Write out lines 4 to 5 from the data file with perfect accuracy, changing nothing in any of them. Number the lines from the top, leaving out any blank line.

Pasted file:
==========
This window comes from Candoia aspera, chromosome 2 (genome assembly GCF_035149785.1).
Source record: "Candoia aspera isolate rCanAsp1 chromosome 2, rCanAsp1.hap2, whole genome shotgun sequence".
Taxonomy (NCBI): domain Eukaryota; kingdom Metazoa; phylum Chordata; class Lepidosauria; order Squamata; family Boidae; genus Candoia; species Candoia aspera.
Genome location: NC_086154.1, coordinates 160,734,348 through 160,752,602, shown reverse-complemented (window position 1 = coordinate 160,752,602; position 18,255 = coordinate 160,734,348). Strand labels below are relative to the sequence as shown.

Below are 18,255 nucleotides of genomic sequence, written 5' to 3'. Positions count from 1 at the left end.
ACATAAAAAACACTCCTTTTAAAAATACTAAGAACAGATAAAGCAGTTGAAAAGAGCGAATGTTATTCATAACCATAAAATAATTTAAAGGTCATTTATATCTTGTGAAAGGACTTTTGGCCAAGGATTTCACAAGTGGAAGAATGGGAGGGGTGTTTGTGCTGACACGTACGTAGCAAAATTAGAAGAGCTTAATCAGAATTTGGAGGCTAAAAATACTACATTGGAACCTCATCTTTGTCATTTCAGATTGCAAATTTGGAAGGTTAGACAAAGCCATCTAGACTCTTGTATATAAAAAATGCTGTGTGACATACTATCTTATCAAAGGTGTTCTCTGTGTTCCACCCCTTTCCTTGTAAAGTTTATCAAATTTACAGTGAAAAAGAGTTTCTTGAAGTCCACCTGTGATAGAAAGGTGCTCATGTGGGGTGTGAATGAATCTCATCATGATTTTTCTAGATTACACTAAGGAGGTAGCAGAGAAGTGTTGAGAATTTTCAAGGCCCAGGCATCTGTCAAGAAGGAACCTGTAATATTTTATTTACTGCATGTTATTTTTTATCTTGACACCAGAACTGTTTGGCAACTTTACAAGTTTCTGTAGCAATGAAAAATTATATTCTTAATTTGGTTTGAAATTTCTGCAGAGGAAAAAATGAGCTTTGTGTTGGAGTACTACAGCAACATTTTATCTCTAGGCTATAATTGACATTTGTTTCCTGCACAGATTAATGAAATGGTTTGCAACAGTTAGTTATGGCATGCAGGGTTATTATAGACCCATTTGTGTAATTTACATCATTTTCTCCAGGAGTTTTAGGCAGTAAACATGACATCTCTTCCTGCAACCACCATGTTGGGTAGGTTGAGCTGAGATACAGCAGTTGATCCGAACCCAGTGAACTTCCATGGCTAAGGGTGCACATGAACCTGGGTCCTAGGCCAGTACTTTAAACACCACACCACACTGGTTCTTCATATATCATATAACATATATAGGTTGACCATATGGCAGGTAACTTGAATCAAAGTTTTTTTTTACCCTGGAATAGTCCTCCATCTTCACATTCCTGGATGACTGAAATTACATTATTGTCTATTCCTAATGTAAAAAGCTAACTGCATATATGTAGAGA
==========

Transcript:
Genome location: NC_086154.1, coordinates 160,734,348 through 160,752,602, shown reverse-complemented (window position 1 = coordinate 160,752,602; position 18,255 = coordinate 160,734,348). Strand labels below are relative to the sequence as shown.

Below are 18,255 nucleotides of genomic sequence, written 5' to 3'. Positions count from 1 at the left end.